Friday, July 08, 2011

Corporate messes - News Corp, Tiger Airways

Dick Francis has been one of my favourite crime writers. Several of his books feature seedy journalists who use wire taps to gain information. While I knew that Dick Francis had been a reporter for part of his career (he was racing correspondent for the London Sunday Express for sixteen years), I always thought that his presentation of the seedier side of journalism was a little far fetched. How wrong I was!

I watched the unfolding events at News of the World first with curiosity, then bemusement and finally horror. I have never really thought of News of the World as a newspaper, just a scandal sheet. But what was done in the name of the paper went so far beyond acceptable norms as to beggar imagination.

The sudden decision by the Murdochs' to kill the paper marks a dramatic end to to a relationship that began in 1969 when its acquisition by Rupert Murdoch's launched what would become the global News Corp empire. I provided a snapshot history of the Murdoch empire back in 2006 in Rupert Murdoch and News Corporation - a few dates and linking comments to themes.

As an aside, looking at the News Corp timeline reminded me that News had once acquired Australian publisher Angus & Robertson. I didn't record but should have the ending this year of Angus & Robertson as an entity. The franchises continue, but the once great publisher that began in 1884 has really limped whimpering into the commercial darkness.

News Corp itself may survive News of the World. However, I suspect that the damage from the affair will be permanent and long term.

In another commercial catastrophe, it is hard to see Tiger Airways Australia surviving the decision by CASA to suspend its flying license on safety grounds. Tiger's troubled history and its growing safety problems have been well covered by Ben Sandilands' Plane Talking. It makes depressing reading.

Anybody who reads this blog on a regular basis will know that I have real problems with what I see as the growing burden of corporate and other regulation. But if you look at these twp separate cases, you can see why it's so hard to wind this back.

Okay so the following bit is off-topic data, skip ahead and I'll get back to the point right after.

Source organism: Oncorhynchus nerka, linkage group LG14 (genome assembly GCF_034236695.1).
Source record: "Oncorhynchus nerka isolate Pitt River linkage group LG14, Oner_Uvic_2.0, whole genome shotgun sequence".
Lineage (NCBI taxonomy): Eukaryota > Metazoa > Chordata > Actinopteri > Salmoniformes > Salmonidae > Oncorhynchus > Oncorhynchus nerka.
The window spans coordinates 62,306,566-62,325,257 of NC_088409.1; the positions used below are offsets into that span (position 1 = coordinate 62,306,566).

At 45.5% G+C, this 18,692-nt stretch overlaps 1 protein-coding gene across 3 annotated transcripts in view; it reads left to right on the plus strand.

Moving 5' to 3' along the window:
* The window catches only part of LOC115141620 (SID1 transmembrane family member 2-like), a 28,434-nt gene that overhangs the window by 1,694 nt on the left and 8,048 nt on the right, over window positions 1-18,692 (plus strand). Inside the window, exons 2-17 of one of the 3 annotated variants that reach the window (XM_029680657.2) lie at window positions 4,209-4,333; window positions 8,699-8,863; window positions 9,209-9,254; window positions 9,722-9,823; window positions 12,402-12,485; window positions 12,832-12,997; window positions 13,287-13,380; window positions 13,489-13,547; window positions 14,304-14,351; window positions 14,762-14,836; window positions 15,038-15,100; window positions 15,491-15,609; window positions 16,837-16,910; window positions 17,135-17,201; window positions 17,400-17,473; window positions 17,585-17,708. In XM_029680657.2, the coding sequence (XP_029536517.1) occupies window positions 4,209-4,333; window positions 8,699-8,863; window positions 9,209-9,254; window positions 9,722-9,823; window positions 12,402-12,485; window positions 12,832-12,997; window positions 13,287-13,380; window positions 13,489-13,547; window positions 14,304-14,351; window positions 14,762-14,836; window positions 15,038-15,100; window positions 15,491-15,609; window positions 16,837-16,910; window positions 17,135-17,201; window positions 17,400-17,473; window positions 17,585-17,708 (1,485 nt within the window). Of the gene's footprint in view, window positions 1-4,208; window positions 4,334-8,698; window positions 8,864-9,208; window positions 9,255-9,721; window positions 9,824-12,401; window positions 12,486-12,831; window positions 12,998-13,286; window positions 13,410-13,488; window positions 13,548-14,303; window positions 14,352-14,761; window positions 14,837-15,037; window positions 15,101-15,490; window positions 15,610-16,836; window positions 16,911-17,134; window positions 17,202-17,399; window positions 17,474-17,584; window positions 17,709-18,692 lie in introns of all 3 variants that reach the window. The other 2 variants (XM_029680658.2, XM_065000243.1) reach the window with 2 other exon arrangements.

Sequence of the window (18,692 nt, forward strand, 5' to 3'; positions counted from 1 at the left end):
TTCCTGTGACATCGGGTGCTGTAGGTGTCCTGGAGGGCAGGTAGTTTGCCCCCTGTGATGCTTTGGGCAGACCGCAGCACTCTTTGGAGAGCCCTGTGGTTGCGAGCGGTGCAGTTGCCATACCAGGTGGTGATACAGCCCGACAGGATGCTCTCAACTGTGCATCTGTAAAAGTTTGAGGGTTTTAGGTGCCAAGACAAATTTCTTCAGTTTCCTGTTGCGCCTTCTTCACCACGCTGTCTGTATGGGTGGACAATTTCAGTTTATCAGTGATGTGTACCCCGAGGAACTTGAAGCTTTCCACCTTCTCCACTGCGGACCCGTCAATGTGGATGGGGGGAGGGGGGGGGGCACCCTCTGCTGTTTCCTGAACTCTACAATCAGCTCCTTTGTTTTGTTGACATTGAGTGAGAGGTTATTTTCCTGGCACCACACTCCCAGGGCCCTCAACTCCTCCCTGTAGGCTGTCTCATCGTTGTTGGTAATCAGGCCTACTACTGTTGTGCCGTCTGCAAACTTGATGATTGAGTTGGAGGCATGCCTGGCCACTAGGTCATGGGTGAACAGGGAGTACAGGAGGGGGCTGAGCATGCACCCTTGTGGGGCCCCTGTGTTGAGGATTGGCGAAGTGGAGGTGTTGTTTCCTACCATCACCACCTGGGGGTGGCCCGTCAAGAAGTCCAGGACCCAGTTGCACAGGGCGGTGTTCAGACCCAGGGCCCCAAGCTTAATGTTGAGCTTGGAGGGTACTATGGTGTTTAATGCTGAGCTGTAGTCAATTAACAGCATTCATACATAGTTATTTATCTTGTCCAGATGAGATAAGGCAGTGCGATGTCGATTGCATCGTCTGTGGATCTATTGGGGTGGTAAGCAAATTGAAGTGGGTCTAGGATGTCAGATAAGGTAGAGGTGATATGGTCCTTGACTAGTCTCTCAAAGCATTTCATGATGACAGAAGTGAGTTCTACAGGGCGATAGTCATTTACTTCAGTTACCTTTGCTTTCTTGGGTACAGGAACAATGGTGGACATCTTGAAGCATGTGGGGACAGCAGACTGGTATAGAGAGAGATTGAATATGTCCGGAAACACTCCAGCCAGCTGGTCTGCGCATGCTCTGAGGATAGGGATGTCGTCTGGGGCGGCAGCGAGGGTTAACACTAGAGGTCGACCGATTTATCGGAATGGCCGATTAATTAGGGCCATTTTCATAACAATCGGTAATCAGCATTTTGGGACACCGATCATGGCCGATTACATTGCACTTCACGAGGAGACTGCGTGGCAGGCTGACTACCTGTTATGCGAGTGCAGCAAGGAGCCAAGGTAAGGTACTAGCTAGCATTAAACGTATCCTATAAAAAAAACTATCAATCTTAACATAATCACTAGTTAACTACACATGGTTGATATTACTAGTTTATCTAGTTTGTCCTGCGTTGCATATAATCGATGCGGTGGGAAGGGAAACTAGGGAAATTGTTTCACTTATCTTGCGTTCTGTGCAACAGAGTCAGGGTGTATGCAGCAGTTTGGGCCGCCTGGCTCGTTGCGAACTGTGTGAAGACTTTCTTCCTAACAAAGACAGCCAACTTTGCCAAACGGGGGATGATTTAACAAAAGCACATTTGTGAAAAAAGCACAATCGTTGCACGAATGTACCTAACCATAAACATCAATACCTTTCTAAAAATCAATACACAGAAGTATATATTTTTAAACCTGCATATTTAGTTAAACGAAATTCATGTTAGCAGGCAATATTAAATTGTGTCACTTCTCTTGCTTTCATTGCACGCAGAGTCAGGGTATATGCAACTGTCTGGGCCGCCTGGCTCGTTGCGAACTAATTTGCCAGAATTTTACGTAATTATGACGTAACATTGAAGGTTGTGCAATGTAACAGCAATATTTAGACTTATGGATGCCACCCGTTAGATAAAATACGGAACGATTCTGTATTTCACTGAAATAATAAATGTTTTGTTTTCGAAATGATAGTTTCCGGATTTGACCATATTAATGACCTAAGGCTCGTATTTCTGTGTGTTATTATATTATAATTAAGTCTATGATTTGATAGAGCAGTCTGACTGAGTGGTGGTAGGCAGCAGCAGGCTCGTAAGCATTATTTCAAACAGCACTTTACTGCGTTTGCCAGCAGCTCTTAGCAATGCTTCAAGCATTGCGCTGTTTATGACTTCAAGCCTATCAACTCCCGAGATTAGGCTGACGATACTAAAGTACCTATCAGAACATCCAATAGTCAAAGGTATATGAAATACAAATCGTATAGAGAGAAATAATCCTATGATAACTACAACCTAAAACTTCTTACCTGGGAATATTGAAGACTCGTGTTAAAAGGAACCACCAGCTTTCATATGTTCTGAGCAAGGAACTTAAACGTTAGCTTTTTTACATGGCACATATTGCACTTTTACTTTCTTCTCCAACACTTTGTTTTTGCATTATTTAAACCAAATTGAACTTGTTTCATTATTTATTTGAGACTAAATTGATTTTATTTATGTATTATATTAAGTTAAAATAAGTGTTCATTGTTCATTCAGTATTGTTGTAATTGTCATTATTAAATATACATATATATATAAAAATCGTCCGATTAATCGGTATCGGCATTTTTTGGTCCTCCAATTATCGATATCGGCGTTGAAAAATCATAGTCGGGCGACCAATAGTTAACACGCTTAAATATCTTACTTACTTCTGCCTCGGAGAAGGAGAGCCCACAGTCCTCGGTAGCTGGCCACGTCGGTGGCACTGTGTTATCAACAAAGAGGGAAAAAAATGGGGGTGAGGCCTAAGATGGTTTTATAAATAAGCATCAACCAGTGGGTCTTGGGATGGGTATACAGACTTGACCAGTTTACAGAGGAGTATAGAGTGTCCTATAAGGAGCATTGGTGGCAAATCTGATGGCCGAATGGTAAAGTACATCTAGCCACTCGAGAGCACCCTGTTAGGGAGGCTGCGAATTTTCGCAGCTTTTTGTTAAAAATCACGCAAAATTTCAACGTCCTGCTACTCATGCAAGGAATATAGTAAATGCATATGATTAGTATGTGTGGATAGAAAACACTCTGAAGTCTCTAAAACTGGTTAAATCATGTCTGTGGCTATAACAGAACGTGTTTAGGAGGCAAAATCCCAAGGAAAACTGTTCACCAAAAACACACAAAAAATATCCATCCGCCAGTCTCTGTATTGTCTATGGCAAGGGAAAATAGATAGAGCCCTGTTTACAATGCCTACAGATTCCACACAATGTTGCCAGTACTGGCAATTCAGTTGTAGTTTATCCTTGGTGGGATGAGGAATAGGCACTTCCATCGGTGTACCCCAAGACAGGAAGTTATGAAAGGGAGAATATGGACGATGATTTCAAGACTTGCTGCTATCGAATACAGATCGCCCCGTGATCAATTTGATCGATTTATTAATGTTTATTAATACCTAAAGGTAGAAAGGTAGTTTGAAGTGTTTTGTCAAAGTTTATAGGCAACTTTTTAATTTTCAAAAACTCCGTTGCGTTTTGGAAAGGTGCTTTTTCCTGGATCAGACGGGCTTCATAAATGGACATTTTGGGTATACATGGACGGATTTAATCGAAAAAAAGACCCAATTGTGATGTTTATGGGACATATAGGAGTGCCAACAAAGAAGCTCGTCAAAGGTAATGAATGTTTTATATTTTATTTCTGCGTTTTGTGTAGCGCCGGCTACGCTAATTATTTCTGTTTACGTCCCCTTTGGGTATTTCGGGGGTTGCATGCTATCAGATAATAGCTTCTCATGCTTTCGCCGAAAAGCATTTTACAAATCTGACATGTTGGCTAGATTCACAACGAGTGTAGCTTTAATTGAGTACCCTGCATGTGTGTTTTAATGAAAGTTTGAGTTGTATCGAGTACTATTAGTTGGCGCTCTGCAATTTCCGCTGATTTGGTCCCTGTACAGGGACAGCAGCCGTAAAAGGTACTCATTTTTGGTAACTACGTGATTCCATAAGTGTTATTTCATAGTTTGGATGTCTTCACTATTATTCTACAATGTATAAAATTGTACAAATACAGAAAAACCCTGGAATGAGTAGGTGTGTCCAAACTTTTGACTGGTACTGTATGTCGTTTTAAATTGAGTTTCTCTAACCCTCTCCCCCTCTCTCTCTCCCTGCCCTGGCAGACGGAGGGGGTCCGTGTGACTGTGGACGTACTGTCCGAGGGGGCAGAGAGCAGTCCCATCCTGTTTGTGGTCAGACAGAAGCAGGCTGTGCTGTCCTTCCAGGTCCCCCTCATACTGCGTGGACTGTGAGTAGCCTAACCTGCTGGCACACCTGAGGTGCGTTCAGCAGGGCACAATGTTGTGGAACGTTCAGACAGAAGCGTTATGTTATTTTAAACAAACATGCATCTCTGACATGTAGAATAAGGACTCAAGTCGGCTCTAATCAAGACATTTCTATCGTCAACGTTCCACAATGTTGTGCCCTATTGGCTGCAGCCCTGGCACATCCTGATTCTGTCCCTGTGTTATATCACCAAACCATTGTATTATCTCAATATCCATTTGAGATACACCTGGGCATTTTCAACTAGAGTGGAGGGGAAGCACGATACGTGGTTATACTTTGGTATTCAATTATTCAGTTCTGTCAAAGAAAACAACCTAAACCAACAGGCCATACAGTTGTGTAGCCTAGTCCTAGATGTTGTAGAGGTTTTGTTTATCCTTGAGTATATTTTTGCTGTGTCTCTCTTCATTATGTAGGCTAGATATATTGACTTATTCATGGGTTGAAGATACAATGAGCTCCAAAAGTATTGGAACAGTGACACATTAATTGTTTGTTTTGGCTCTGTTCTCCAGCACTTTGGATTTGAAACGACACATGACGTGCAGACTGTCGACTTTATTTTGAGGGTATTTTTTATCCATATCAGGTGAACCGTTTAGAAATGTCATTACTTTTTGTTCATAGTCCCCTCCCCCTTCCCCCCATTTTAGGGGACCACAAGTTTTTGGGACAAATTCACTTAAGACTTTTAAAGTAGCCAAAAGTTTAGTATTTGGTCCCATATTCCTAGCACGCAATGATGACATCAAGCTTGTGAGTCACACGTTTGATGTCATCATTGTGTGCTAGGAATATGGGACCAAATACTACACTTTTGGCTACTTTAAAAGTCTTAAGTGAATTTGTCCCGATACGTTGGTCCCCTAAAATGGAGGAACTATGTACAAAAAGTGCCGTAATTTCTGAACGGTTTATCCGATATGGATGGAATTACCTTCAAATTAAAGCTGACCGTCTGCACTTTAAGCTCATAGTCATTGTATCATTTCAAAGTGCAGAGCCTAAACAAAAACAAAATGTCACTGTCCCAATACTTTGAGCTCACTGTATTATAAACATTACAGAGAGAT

Anonymous said...

My favourite Francis novel is "To The Hilt" - which I must have read half a dozen times now. It's about family obligation, and personal honour, and respect for elders, and the "meaning" of great art. All of which things I hold in high regard.

I have all of his writings, and to my endless regret decided not to invest part of my super fund in a complete set of signed first editions. For my sins I am half way through (for the fourth time) his books, right now.

And now I've forgotten your original point. Sorry.


Jim Belshaw said...

I have around twenty on the shelves now. For the life of me, KVD, I can't remember "To the hilt" Plot?

Anonymous said...


Alexander. poor but brilliant artist who is the nephew of 'Himself - The Laird', who in turn was given the broken hilt of that Scottish King who laid claim to the English throne. With a mother now re-wed to a very English gentleman likely to lose his brewery "King Alfred's Ale" due to scheming and international money transfers, and a distrustful daughter.

And golf, and torture, and rough living in a bothy, and bagpipes, and a staunch old lady who is the centre of the novel.

And Bede's Death Song.


Jim Belshaw said...

Thanks, KVD. Yes, I have read it but don't have it.